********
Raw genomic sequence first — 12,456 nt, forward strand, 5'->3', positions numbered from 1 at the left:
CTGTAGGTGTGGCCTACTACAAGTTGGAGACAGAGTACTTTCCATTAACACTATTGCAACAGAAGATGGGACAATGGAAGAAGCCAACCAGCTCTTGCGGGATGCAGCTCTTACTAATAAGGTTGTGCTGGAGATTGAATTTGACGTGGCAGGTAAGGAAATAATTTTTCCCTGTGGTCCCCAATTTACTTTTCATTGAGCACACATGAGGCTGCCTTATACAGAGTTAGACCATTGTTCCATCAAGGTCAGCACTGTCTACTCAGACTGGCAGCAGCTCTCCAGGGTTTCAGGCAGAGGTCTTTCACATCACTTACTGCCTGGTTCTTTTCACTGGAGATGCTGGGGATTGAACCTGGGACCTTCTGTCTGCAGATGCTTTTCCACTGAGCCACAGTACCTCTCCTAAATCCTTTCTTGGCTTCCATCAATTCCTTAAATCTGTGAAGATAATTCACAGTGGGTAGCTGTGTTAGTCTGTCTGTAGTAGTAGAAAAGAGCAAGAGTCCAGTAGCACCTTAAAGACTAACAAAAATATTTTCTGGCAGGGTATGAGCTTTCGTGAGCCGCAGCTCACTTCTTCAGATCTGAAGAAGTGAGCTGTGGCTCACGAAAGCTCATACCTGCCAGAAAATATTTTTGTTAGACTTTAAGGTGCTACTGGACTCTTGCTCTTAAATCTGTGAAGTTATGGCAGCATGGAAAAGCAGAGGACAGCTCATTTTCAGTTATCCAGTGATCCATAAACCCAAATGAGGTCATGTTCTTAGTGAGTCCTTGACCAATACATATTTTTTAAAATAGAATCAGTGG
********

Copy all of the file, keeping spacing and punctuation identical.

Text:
Raw genomic sequence first — 12,456 nt, forward strand, 5'->3', positions numbered from 1 at the left:
CTGTAGGTGTGGCCTACTACAAGTTGGAGACAGAGTACTTTCCATTAACACTATTGCAACAGAAGATGGGACAATGGAAGAAGCCAACCAGCTCTTGCGGGATGCAGCTCTTACTAATAAGGTTGTGCTGGAGATTGAATTTGACGTGGCAGGTAAGGAAATAATTTTTCCCTGTGGTCCCCAATTTACTTTTCATTGAGCACACATGAGGCTGCCTTATACAGAGTTAGACCATTGTTCCATCAAGGTCAGCACTGTCTACTCAGACTGGCAGCAGCTCTCCAGGGTTTCAGGCAGAGGTCTTTCACATCACTTACTGCCTGGTTCTTTTCACTGGAGATGCTGGGGATTGAACCTGGGACCTTCTGTCTGCAGATGCTTTTCCACTGAGCCACAGTACCTCTCCTAAATCCTTTCTTGGCTTCCATCAATTCCTTAAATCTGTGAAGATAATTCACAGTGGGTAGCTGTGTTAGTCTGTCTGTAGTAGTAGAAAAGAGCAAGAGTCCAGTAGCACCTTAAAGACTAACAAAAATATTTTCTGGCAGGGTATGAGCTTTCGTGAGCCGCAGCTCACTTCTTCAGATCTGAAGAAGTGAGCTGTGGCTCACGAAAGCTCATACCTGCCAGAAAATATTTTTGTTAGACTTTAAGGTGCTACTGGACTCTTGCTCTTAAATCTGTGAAGTTATGGCAGCATGGAAAAGCAGAGGACAGCTCATTTTCAGTTATCCAGTGATCCATAAACCCAAATGAGGTCATGTTCTTAGTGAGTCCTTGACCAATACATATTTTTTAAAATAGAATCAGTGG